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Exploring “The Maya: Hidden Worlds Revealed” Exhibit

Basic Information

  • Name: Maya: Hidden Worlds Revealed
  • Where: Denver Museum of Nature & Science
  • Cost: $22 adult non-member
  • More Information: Museum website

Picture from Maya: Hidden Worlds Revealed

Narrative

My family and I are big fans of the Denver Museum of Nature & Science.  We have renewed our membership annually and have checked out every special exhibit they have had over the past three years.  The current special exhibit they have on display is the Maya: Hidden Worlds Revealed.  This exhibit provided a really interesting look into the history and culture of the ancient Mayans.  I watched a number of Mayan documentaries on Netflix just to prepare for this visit.  As the below map shows the Maya civilization (250-900 AD) came well before the Aztec civilization and never had any contact with Europeans despite what Mel Gibson’s Apocalypto claimed:

Picture from Maya: Hidden Worlds Revealed

The displays within the exhibit try to present a chronological history of this great civilization.  The displays I found to be nicely presented and very informative:

Picture from Maya: Hidden Worlds Revealed

The first thing visitors see when they walk into the exhibit are these two replicas of large pillars with very detailed Maya artwork:

Picture from Maya: Hidden Worlds Revealed

According to the display the Maya used these pillars to write political proclamations on to support the rule of the King.  This next picture shows the detailed artwork that went into the crafting of these carved stone pillars:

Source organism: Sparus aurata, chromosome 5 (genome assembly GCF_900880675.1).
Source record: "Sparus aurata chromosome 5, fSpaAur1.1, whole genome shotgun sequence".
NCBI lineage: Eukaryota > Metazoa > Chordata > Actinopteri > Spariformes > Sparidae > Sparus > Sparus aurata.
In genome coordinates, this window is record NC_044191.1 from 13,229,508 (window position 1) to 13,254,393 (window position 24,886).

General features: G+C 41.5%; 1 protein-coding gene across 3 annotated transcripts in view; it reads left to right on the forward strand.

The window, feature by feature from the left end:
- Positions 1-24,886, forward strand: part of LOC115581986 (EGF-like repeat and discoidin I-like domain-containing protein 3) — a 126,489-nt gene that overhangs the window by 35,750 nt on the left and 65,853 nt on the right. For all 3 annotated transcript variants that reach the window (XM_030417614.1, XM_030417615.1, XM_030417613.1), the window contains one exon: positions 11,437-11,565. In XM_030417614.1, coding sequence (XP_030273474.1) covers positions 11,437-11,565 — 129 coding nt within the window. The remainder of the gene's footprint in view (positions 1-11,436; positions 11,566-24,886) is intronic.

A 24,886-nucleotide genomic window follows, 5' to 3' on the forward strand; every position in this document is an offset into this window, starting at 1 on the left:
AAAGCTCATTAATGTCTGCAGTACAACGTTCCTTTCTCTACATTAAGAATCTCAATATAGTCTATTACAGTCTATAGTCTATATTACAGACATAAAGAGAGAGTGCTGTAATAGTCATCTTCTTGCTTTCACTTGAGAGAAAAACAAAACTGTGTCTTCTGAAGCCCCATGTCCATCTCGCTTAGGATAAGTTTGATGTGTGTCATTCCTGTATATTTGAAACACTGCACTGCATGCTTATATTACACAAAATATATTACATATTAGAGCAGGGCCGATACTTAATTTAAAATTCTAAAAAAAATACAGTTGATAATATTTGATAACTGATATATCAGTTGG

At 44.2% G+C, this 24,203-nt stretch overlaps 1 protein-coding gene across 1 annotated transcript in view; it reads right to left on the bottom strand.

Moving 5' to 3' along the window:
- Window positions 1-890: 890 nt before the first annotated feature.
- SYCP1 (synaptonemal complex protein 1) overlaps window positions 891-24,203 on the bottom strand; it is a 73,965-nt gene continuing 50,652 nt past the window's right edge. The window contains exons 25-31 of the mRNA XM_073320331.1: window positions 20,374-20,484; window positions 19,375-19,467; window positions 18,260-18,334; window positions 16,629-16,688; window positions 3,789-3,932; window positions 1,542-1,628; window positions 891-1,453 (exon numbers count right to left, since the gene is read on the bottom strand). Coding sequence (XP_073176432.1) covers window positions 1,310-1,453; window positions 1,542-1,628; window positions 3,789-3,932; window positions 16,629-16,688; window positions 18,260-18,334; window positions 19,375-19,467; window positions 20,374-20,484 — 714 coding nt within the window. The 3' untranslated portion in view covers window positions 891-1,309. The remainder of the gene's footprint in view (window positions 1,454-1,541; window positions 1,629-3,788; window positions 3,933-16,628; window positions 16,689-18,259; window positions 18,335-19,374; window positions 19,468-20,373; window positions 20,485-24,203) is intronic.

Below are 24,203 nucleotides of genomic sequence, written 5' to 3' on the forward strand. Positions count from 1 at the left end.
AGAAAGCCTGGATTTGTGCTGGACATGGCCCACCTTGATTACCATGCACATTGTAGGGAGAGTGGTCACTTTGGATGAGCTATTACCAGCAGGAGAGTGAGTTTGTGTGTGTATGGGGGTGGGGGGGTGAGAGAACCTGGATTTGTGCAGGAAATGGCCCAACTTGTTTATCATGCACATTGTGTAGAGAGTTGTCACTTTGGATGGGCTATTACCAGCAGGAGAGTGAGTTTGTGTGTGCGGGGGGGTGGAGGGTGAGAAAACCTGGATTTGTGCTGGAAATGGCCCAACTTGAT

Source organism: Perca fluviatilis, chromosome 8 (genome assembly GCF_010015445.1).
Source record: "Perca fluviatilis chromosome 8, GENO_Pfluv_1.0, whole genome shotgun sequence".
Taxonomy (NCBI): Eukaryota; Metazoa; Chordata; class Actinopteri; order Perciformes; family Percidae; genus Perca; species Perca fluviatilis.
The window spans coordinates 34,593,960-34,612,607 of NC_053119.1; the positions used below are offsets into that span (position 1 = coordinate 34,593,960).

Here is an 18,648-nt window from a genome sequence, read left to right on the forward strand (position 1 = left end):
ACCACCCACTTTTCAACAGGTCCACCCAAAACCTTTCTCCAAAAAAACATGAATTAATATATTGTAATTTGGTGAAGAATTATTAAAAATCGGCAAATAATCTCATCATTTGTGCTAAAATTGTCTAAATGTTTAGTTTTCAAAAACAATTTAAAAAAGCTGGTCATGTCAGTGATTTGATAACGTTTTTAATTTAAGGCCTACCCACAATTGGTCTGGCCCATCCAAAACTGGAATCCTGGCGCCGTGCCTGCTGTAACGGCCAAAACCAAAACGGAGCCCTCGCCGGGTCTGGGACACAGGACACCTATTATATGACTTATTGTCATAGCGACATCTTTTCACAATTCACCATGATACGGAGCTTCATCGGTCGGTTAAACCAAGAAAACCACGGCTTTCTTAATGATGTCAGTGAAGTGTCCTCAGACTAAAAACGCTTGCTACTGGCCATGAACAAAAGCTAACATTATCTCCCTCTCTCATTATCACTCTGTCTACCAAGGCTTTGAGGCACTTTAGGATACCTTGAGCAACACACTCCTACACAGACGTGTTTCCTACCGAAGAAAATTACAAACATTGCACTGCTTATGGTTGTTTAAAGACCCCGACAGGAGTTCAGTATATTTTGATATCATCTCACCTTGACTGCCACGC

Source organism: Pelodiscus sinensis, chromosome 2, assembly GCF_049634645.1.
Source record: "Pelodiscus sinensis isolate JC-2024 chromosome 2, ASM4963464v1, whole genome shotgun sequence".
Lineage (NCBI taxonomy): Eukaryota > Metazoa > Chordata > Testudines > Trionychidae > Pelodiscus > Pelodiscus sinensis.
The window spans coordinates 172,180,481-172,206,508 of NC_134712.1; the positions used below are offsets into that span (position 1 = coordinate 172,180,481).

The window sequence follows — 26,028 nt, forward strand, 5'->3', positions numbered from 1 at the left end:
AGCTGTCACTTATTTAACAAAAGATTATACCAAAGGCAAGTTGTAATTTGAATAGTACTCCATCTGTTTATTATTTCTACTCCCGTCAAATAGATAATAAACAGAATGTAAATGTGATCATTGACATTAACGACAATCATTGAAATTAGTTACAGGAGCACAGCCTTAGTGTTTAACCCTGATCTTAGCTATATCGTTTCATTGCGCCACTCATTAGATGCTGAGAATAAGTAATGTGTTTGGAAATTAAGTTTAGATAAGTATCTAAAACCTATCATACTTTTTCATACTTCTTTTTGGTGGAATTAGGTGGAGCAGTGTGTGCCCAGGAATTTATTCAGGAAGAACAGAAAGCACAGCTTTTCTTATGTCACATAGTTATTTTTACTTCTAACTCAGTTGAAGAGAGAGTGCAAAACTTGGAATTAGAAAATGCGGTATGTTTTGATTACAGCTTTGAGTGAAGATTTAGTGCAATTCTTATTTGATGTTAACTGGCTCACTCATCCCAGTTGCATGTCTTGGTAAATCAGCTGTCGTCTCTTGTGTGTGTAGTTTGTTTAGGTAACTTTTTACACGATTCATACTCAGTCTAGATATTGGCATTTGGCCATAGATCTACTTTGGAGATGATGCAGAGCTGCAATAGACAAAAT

Picture from Maya: Hidden Worlds Revealed

Besides carving pillars the Maya artisans were also very skilled at carving the likeness of their rulers in stone such as this one that depicts a Mayan King:

Picture from Maya: Hidden Worlds Revealed

Here is another example of the skilled stone carvers the Mayans employed to create these pieces of art:

Picture from Maya: Hidden Worlds Revealed

This next example of the skills of their stone artisans is of the God of Maize which is the most important deity in the Mayan religion:

Picture from Maya: Hidden Worlds Revealed

This next stone marker depicts a lost Maya city along the Mexico and Guatemala border that has never been found:

Picture from Maya: Hidden Worlds Revealed

Here is a display that shows what clothes some Maya would have wore:

Picture from Maya: Hidden Worlds Revealed

Here is an example of exquisite cups that wealthy Maya would have used:

Picture from Maya: Hidden Worlds Revealed

Picture from Maya: Hidden Worlds Revealed

The codices the Maya used to transcribe their knowledge is something I found extremely fascinating:

Picture from Maya: Hidden Worlds Revealed

Most of the codices were sadly destroyed by the Spanish clergy when they arrived in the Americas and explored ancient Mayan sites.  It took many centuries before people could read the Mayan script on what few codices remained.  PBS Nova had a fascinating program I highly recommend watching called Cracking the Mayan Code that explores the interesting history of how the Mayan language was finally deciphered.  The codices I found most interesting on display were those with astronomical observations: